Seattle Mariners

Mitch Haniger learned he belonged at All-Star Game. Now can he help Mariners get back on track?

Seattle Mariners’ Mitch Haniger follows the flight of his RBI-single off Colorado Rockies starting pitcher Jeff Hoffman in the first inning of an interleague baseball game Friday, July 13, 2018, in Denver. (AP Photo/David Zalubowski)
Seattle Mariners’ Mitch Haniger follows the flight of his RBI-single off Colorado Rockies starting pitcher Jeff Hoffman in the first inning of an interleague baseball game Friday, July 13, 2018, in Denver. (AP Photo/David Zalubowski) AP

Maybe the least surprising detail from the MLB All-Star break was that Mitch Haniger asked questions.

The 27-year-old is a sponge for hitting mechanics, so why not? His swing changes shot him from high Single-A Visalia in the Arizona Diamondbacks system to the big leagues, to his first All-Star appearance now that he’s with the Seattle Mariners.

“He’s going to ask questions – he’s very inquisitive,” Mariners manager Scott Servais said. “He wants to continue to learn.”

So, Haniger, what did you take away from your first All-Star experience?

“Just being able to hear what guys focus on and what works for them – really most of the stuff I’ve heard before,” he said. “Nothing too crazy.”

Maybe that’s validation. Maybe that’s to say his swing change, all those workouts, all that tinkering, has paid off.

He went from watching video on Josh Donaldson and A.J. Pollock trying to reinvent himself in the minor leagues, focusing on his swing plane. Then he asked for a demotion to high Single-A ball to get more opportunities.

That was in 2015. The next year he was back in Double-A, then he dominated in Triple-A, and before long he made his major-league debut later that season with the D-Backs.

Yes, that fast.

But no videos during the All-Star break. There he said he was sitting face-to-face with J.D. Martinez, Mitch Moreland, Mookie Betts and Alex Bregman to talk about hitting and approach.

“It was great being able to pick some of these guys’ brains as far as hitting mechanics go and what makes them good and what they like to focus on,” Haniger said.

“It was fun – a little surreal, but fun. Hopefully I’ll be back there every year.”

Haniger’s 67 RBI was the third-most in the American League for the first half of the season, behind Martinez (80) and the Indians’ Jose Ramirez (70). Haniger hit .272 with 17 doubles, two triples and 18 home runs.

He’s the key to the Mariners’ offense in many ways. Haniger batted .309 in with 10 home runs in the first month of the season and has hit a combined eight home runs in the three months since, entering Saturday.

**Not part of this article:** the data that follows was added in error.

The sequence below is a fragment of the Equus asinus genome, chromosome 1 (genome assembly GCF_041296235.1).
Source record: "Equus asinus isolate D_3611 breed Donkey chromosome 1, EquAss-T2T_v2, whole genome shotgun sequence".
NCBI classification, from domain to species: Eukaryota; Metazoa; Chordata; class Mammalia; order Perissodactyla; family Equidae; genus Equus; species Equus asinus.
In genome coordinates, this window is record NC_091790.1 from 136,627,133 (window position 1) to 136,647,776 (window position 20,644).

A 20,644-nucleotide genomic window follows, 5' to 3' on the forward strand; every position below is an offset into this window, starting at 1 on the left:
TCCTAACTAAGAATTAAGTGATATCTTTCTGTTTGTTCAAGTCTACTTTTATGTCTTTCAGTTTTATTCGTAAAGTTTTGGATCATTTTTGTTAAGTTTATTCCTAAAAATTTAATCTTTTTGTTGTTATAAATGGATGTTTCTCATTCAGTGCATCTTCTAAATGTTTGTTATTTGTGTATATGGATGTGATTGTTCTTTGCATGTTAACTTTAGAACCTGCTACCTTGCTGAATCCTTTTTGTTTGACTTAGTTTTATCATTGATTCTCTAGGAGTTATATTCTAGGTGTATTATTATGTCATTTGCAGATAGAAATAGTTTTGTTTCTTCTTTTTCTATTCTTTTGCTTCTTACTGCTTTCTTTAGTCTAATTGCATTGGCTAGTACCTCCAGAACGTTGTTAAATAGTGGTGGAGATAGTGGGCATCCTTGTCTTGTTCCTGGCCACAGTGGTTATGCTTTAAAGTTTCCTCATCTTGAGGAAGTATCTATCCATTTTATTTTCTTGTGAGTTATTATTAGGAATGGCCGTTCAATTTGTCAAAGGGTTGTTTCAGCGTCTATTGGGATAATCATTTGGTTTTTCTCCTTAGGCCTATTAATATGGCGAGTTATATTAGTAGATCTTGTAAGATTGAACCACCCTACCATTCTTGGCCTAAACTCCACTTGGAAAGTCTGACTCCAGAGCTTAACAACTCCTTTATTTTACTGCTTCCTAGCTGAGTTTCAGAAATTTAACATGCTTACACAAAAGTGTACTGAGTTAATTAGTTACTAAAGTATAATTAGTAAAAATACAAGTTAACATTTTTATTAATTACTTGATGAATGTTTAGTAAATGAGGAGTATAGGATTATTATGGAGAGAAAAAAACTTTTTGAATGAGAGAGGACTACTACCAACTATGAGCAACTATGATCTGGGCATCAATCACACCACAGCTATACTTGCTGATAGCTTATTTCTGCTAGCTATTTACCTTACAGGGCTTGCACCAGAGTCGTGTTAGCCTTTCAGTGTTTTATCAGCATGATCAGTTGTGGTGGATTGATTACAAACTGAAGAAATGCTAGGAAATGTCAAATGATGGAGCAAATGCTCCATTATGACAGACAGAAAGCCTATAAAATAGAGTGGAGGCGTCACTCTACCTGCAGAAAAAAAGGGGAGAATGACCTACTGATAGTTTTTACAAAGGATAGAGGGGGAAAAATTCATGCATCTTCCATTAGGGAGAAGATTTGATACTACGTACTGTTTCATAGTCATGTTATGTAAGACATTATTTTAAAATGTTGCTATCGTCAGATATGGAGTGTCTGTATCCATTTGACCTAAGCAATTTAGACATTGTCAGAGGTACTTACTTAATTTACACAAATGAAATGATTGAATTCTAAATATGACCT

The Mariners’ offense has dug itself into a run-scoring rut in July. They’re averaging 3.16 runs per game this month, entering Saturday, with a .233 team batting average. Haniger entered Saturday batting .200 this month.

If there’s a consolation, Haniger is still getting on base a lot. He leads the Mariners in walks (49) and despite his Mendoza Line average this month, Haniger has a .362 on-base percentage in July, which is above his season average.

He said Martinez was one of the players he was most looking forward to meeting for the first time because he is another player who used a swing change to take the next step in his career.

The difference is Martinez was a 20th-round draft pick out of Nova Southeastern University, Haniger was a first-round pick out of Cal Poly San Luis Obispo

“Hani is, I guess you could say, one of the new age of hitters and thinkers in how he goes about it,” Servais said. “He’s made some major adjustments in his swing and they’ve worked. He continues to make adjustments and he just wants to get better.

“That’s why it doesn’t surprise me that he’d go down that road and seek out a J.D. Martinez and those guys who maybe have had similar paths – make some swing changes and all the sudden their career takes off. It’s what Haniger’s done.”

But away from chatting on hitting, Haniger said his favorite part about the All-Star Game was the atmosphere.

“Just how many fans were there and how cool it was to be with all the game’s best players and play a game and take BP with them,” Haniger said. “The experience, the whole thing was awesome, and seeing how many people came out and being able to celebrate with my family and friends.”

It was all so much that he said he spent his first day back in Seattle lounging on his couch.

“It was nice to get away from all the craziness,” he said.

He was asked if he felt the experience was surreal or if there was a sense of belonging – that he deserved to be there and if he could offer how he approaches hitting just like Martinez, Betts, Bregman and Moreland did for him.

“Both,” he said. “I realized I fit in with those guys, but at the same time it was really surreal – just growing up watching some of them and now we’re wearing the same jerseys and in the same clubhouse. It was really cool.”

And he said he still has plenty of room for improvement.

“With us losing Robinson Cano and being able to slide Mitch predominately in the three-hole for us – he’s been great,” Servais said. “He’s continuing to grow as a player. He doesn’t have the experience as some of the other players in this league at his age, but you’d never know in how he prepares and how he handles things throughout the game and how he makes adjustments.”

On tap

Left-hander Marco Gonzales (11-5, 3.38 ERA) starts the series finale for the Mariners against Angels right-hander Felix Pena (1-0, 3.42 ERA). The game starts at 1:07 p.m. Sunday at Angel Stadium and will broadcast on Root Sports and 710-AM radio.

TJ Cotterill: 253-597-8677; Twitter: @TJCotterill